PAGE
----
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Ainsley Earhardt Blaming The 'Deep State' For Roseanne's Firing Isn't The Worst Thing About This Fox Clip

At this point, it's just a game of Wingnut Mad Libs, isn't it? But the absurdity of this is not the worst part of the clip.
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At this point, it's just a game of Wingnut Mad Libs, isn't it?

On Friday morning, the super-geniuses [at Fox & Friends offered a bold new theory about why a conservative like [Roseanne] Barr was fired ... while a liberal like [Samantha] Bee remains on the air: Maybe it’s the (please read this in a spooky voice) deep state. Ya.

“What is it?” Fox & Friends host Ainsley Earhardt asked during a segment dubbed the “crude comment controversy.” She continued: “Is it the deep state? Anything a conservative does, they want to go after their love life, their money, their children?”

But the absurdity of this is not the worst part of the clip.

Notice who asks the question that leads to Earhardt's speculation? It's David Bossie. Notice what he says?

How about we don't do that anymore? We can have great debates on the ideas and on policy. But why is everything now in the gutter? Why has everything become personal? And it's all because they hate this president. And I say this: They hate this president more than they love this country, the left.

That would be this David Bossie:

He first came to national attention in a July 1992 report on the "CBS Evening News." ...

Correspondent Eric Engberg reported that Bossie and a retired D.C. police officer, Jim Murphy, both working for [Floyd] Brown [of Citizens United], had been harassing the friends and family of Susan Coleman, who had committed suicide years before. They were trying to confirm that Coleman shot herself "following a love affair with her law professor, Bill Clinton, that left her pregnant," Engberg reported. Bossie and Murphy trailed Coleman's mother to an Army hospital in Augusta, Ga., where her husband was being treated for a stroke. "Here the two men burst into the sick man's room," Engberg narrated, "and began questioning the shaken mother about her daughter's suicide." A chastened Bossie later told friends that the CBS story had made his grandmother cry.

And this David Bossie:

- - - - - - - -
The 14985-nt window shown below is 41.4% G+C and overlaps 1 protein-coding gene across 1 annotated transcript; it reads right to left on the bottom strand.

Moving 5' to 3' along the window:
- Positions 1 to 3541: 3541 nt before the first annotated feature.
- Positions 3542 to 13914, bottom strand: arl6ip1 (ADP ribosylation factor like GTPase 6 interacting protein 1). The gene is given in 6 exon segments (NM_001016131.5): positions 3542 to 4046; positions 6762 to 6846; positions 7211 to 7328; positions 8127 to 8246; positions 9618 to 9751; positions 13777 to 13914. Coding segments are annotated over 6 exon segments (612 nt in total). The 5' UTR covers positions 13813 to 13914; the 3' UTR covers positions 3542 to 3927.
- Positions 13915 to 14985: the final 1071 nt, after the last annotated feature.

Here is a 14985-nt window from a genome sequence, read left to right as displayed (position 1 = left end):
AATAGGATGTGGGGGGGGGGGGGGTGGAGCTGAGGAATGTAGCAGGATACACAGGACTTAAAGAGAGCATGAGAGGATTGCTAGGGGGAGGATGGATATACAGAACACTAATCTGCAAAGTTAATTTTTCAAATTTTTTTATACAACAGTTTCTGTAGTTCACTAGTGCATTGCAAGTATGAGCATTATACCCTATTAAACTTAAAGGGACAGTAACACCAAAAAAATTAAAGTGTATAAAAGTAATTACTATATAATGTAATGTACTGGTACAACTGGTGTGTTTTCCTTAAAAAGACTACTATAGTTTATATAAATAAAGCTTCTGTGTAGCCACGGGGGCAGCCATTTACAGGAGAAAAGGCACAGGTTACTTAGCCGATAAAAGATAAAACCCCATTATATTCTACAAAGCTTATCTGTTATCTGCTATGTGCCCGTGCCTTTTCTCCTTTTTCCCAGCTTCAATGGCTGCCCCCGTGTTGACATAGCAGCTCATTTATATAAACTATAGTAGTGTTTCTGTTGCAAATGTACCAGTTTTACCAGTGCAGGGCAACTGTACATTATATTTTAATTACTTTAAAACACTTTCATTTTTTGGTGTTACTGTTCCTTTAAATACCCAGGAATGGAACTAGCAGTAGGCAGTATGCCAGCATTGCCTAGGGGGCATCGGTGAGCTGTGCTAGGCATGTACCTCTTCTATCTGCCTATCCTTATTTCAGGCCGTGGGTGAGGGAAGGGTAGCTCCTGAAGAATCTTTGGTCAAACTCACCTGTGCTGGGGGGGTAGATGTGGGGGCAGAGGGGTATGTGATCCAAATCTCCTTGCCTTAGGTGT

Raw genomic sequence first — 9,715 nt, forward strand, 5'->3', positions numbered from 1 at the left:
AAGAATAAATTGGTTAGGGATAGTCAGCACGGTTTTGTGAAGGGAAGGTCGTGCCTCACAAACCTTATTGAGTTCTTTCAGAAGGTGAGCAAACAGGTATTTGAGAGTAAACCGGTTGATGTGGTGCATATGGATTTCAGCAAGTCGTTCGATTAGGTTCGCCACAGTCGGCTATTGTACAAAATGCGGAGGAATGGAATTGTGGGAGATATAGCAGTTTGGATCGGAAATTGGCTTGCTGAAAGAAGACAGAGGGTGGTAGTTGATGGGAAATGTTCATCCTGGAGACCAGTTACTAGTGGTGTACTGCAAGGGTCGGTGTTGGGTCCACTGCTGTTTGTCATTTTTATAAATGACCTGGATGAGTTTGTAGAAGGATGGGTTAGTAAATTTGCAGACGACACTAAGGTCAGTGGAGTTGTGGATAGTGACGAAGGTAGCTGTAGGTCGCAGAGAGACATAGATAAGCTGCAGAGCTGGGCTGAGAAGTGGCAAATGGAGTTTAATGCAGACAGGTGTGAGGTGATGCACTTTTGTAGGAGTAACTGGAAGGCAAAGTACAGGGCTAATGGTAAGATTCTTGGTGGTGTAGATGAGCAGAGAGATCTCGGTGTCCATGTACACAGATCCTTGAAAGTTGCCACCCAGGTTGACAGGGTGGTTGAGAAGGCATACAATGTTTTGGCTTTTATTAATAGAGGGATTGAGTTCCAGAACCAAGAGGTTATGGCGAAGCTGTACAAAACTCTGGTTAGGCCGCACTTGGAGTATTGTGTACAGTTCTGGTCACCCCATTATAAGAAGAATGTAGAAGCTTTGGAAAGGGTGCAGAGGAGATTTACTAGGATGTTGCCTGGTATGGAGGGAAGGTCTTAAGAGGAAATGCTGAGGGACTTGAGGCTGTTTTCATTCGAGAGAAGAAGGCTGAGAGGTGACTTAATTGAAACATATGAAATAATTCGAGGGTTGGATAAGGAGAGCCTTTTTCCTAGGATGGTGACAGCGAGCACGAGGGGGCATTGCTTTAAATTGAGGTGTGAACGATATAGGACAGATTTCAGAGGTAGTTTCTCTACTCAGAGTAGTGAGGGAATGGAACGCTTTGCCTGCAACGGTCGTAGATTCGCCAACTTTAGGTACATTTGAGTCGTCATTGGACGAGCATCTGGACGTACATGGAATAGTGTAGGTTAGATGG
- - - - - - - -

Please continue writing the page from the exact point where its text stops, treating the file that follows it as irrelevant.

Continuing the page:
In 1994, Bossie traveled to Fayetteville, Ark., with an NBC producer, where the two allegedly "stalked" and "ambushed" Beverly Bassett Schaffer, a former state regulatory officer and a lawyer who had played a small role in the so-called Whitewater conspiracy. The two confronted Schaffer outside her office and, after she refused an on-camera interview, reportedly chased her across town, until she found refuge in the lobby of an office building....

In November 1996, Bossie improperly leaked the confidential phone logs of former Commerce Department official John Huang to the press. And he did that by deceiving other GOP congressional aides, according to an account published in Roll Call, which quoted one Republican aide comparing Bossie's deceptive presence to "Ollie North running around the House."

And this David Bossie:

In 1998, Bossie was forced to resign from his role as top investigator on the House Government and Reform Committee for his alleged role in releasing selectively edited transcripts and video of prison conversations by Clinton confidant Webster Hubbell. The transcripts and video, whose editing was overseen by Bossie, removed exculpatory statements from Hubbell that downplayed alleged wrongdoing by Hillary Clinton at their former law firm.

And this David Bossie:

... when [Donald] Trump was demanding President Barack Obama release his long-form birth certificate ... [h]ere’s what Bossie wrote in 2011 (via Media Matters):

Why did the mainstream media not demand Obama’s birth certificate in 2008, just like they demanded records from Bill Clinton and George W. Bush in 1992 and 2000, respectively? There is a lesson to be learned here for members of the press corps who are sympathetic to Mr. Obama to a fault. Giving him a free pass on politically inconvenient issues does not help him in the long run politically. In fact, this issue has demonstrated it is quite the opposite. In U.S. presidential elections before 2008, there was something referred to as a “vetting” process.

That guy is accusing other people of making everything in politics "personal," of taking everything to the "gutter," and of hating a president more than they love America.

Crossposted at No More Mr. Nice Blog

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